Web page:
Fig. 5 The broadband frequency response of the optimized focusing model in Fig. 2. (a) Dependences of the focal distance and the corresponding tunable length Δf on the effective working frequency. (b) Dependences of the normalized focal intensity and the corresponding variation ratio of focal intensity on the effective working frequency.

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In order to further verify the stability of our focusing model, we also investigated another two cases with optimal working frequency at about 2 THz and 4 THz, respectively. The grating parameters in these two cases are linearly scaled according to the incident wavelength, i.e., the grating constant and slit width are magnified by 1.5 times in the 2 THz case and shrunk by 0.75 times in the 4 THz case, respectively. Figure 6 shows the focusing performance of these two cases, where similar tuning effects of focal distance can be observed. In 2 THz and 4 THz cases, the tunable lengths are 242 μm (~1.6λ) and 334 μm (~4.5λ), respectively. In agreement with the 3 THz case, the focal intensity in both 2 THz and 4 THz cases is also reduced by about 50% when μc is increased from 0.1 to 0.9 eV.

 

Fig. 6 Tunable beam focusing effect for the model in Fig. 1(a) when the optimal working frequency is shifted from 3 THz to about 2 THz [(a) and (b)] and 4 THz [(c) and (d)], respectively. As compared with Fig. 2, the structural parameters of gratings are magnified by 1.5 times in the 2 THz case and shrunk by 0.75 times in the 4 THz case.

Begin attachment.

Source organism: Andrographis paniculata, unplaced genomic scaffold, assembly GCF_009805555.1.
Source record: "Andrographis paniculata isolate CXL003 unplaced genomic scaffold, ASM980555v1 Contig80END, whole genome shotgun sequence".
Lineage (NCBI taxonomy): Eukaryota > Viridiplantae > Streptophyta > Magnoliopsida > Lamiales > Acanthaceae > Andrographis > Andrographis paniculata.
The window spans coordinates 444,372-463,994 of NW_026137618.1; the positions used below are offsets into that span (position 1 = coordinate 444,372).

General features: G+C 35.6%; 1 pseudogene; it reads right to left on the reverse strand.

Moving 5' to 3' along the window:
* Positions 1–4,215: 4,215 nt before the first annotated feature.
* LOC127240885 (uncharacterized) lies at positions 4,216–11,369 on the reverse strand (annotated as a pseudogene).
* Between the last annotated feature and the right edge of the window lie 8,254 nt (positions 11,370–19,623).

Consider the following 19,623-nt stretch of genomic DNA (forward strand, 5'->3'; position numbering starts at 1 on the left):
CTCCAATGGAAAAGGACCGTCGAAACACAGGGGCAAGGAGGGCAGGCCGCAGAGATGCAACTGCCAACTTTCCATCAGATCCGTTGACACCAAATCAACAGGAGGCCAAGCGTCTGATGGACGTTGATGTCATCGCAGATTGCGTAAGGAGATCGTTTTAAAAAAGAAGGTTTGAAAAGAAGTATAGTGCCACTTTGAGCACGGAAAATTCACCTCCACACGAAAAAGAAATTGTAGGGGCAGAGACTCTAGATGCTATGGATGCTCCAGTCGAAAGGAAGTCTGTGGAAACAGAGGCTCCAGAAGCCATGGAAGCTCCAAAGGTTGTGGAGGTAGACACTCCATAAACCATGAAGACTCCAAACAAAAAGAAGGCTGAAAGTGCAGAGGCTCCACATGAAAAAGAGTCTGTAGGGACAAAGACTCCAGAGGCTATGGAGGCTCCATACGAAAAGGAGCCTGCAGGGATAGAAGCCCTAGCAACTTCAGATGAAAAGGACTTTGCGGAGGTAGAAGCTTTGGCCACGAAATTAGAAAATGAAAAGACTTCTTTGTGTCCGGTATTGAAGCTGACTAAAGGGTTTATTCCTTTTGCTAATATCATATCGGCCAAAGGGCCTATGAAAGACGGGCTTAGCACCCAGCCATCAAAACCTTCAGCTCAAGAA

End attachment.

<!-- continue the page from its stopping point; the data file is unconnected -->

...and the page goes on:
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3.2 2 to 1 and 3 to 1 manipulation of terahertz beams

In this section, we used the model in Fig. 1(b) to study the beam diffraction phenomenon of a triple slit copper grating. An optimized pure copper grating with structural parameters of hCu = 36 μm, wc = 8 μm, ws = 14 μm, l = 93 μm, wg = 11 μm and tg = 14 μm is first discussed here for beam manipulation study at optimal working frequency of about 3 THz. Based on this grating, we will show how 2 to 1 and 3 to 1 beam manipulation effects can be realized when the grating is covered by monolayer graphene applied with different chemical potentials.

Figure 7 shows |P| distributions of 3 THz beam in x-z plane when Λg = 65 μm, Γ = 0.17 meV, and μc is increased from 0.1 to 0.9 eV. A cross-section profile of |P| along the dashed line (z = 350 μm) is presented on the top of each sub figure to clearly illustrate the evolution of beam manipulation. As we can see from Fig. 7(a), when the copper grating is not covered by graphene, an incident beam will be first diffracted into three main beams near the exit. After propagating a certain distance (around 2.5λ), these beams then degenerate into two main beams through far-field coupling. As shown in Figs. 7(b)-7(f), when the copper grating is covered by monolayer graphene, the two main beams will gradually degenerate into one main beam in the far field as the chemical potential grows. Such 2 to 1 beam manipulation effect is obviously observed when μc is below 0.7 eV. As μc grows further, saturation effect appears.